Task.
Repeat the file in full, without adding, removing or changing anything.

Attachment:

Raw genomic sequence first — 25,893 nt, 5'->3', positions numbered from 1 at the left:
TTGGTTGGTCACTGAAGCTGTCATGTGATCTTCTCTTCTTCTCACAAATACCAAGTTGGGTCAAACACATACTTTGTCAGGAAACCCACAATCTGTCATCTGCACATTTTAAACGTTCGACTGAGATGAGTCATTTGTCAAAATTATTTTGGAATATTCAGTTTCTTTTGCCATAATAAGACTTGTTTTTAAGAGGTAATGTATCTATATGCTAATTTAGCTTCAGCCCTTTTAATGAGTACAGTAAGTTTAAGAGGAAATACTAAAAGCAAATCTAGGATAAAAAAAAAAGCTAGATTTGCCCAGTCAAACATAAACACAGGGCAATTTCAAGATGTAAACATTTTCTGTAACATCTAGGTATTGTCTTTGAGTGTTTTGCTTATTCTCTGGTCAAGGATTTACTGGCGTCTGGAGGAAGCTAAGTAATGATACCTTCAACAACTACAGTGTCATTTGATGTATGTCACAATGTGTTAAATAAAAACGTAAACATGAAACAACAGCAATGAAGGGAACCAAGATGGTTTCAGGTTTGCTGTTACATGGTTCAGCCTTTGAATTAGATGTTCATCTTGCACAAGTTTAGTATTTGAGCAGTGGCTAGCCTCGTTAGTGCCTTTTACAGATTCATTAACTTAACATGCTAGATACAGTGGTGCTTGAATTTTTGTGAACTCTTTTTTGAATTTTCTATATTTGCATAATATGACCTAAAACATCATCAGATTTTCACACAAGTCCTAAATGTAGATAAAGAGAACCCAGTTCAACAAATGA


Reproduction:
Raw genomic sequence first — 25,893 nt, 5'->3', positions numbered from 1 at the left:
TTGGTTGGTCACTGAAGCTGTCATGTGATCTTCTCTTCTTCTCACAAATACCAAGTTGGGTCAAACACATACTTTGTCAGGAAACCCACAATCTGTCATCTGCACATTTTAAACGTTCGACTGAGATGAGTCATTTGTCAAAATTATTTTGGAATATTCAGTTTCTTTTGCCATAATAAGACTTGTTTTTAAGAGGTAATGTATCTATATGCTAATTTAGCTTCAGCCCTTTTAATGAGTACAGTAAGTTTAAGAGGAAATACTAAAAGCAAATCTAGGATAAAAAAAAAAGCTAGATTTGCCCAGTCAAACATAAACACAGGGCAATTTCAAGATGTAAACATTTTCTGTAACATCTAGGTATTGTCTTTGAGTGTTTTGCTTATTCTCTGGTCAAGGATTTACTGGCGTCTGGAGGAAGCTAAGTAATGATACCTTCAACAACTACAGTGTCATTTGATGTATGTCACAATGTGTTAAATAAAAACGTAAACATGAAACAACAGCAATGAAGGGAACCAAGATGGTTTCAGGTTTGCTGTTACATGGTTCAGCCTTTGAATTAGATGTTCATCTTGCACAAGTTTAGTATTTGAGCAGTGGCTAGCCTCGTTAGTGCCTTTTACAGATTCATTAACTTAACATGCTAGATACAGTGGTGCTTGAATTTTTGTGAACTCTTTTTTGAATTTTCTATATTTGCATAATATGACCTAAAACATCATCAGATTTTCACACAAGTCCTAAATGTAGATAAAGAGAACCCAGTTCAACAAATGA